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Telling partner to diet may trigger unhealthy eating habits

  • Article by: Allie Shah
  • Star Tribune
  • September 3, 2013 - 3:40 PM

Want to help your sweetie lose weight? Better keep your mouth shut.

Turns out that urging your significant other to slim down may actually backfire — triggering unhealthy eating habits, according to new research from the University of Minnesota.

The findings were based on an online survey of nearly 1,300 young adults from the Twin Cities.

Dr. Marla Eisenberg, the study’s lead author and an associate professor of adolescent health and medicine at the university, has been studying the eating behaviors of the same group of young people for years — beginning when they were teenagers.

For this study, she asked them about their boyfriends, girlfriends or spouses. “In the twenty-something decade, significant others are really important people in their lives,” Eisenberg said.

Researchers focused on two main questions. Did the young person’s significant other diet? And had the significant other encouraged them to diet? Both behaviors were linked to unhealthy eating habits such as binge eating, skipping meals, induced vomiting, popping diet pills or using a laxative, Eisenberg said.

But one factor in particular — urging your partner to lose weight — appeared to inflict the most damage.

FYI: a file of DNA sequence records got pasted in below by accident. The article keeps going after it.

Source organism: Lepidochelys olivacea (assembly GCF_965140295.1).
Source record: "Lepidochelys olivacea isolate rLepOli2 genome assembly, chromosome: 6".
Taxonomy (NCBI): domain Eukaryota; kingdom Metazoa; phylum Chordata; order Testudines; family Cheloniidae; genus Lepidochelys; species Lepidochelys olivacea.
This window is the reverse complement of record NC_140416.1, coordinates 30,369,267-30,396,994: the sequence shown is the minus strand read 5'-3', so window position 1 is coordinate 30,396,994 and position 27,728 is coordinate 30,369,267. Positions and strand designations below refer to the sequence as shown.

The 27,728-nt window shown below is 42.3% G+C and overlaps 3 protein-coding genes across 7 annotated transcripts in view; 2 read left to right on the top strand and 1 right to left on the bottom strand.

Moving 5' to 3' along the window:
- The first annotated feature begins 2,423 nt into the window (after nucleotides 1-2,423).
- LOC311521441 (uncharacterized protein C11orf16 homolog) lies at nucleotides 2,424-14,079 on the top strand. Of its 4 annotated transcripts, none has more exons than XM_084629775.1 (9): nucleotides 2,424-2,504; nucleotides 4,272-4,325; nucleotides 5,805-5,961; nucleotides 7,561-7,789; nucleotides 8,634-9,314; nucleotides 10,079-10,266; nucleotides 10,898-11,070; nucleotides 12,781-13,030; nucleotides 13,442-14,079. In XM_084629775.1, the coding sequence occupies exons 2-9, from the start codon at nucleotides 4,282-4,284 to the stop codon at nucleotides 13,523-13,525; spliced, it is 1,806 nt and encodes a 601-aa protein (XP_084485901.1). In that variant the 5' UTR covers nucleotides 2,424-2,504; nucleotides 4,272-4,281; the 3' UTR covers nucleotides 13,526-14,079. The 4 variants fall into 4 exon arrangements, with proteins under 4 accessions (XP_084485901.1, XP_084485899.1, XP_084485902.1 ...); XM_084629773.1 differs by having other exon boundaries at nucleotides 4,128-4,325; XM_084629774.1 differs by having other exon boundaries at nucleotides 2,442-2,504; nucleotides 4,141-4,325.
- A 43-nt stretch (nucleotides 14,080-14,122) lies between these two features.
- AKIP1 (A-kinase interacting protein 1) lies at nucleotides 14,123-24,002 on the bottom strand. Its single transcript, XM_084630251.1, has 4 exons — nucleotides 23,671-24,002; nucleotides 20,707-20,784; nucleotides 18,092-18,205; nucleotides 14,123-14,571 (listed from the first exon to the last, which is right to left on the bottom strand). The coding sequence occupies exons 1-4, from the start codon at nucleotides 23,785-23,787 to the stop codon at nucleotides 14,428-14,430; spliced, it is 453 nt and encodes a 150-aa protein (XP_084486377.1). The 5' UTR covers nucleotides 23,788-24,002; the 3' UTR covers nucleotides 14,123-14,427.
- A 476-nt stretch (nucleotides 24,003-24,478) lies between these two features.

“If people are hearing something like this from someone that they love dearly, it’s hurtful. It’s depressing,” Eisenberg said. “People can often respond to feeling bad about themselves or feeling bad about their bodies with unhealthy weight control behaviors.”

Binge eating nearly doubled for women whose significant others urged them to diet “very much” compared with “not at all,” according to the study, published in a recent issue of the American Journal of Health Promotion. Men also tended to binge eat when their partners encouraged them to diet “very much.” The study found that binge eating went up from 4 percent for men whose partners did not push them to 14 percent for those who were pressed constantly.

Nearly half of the people surveyed reported that their partner encouraged them to diet at least a little bit. More than half said that their significant other is dieting.

So how do you tell someone you love that they should lose some weight? Eisenberg recommends choosing your words carefully.

“There are times when someone you care deeply about is in an unhealthy situation and they would really benefit from a health standpoint by losing some weight,” she said. “Our message is if you’re going to talk to people about their weight, it really needs to be framed as a health issue, not as an appearance issue or an attractiveness issue.”

 

Allie Shah • 612-673-4488

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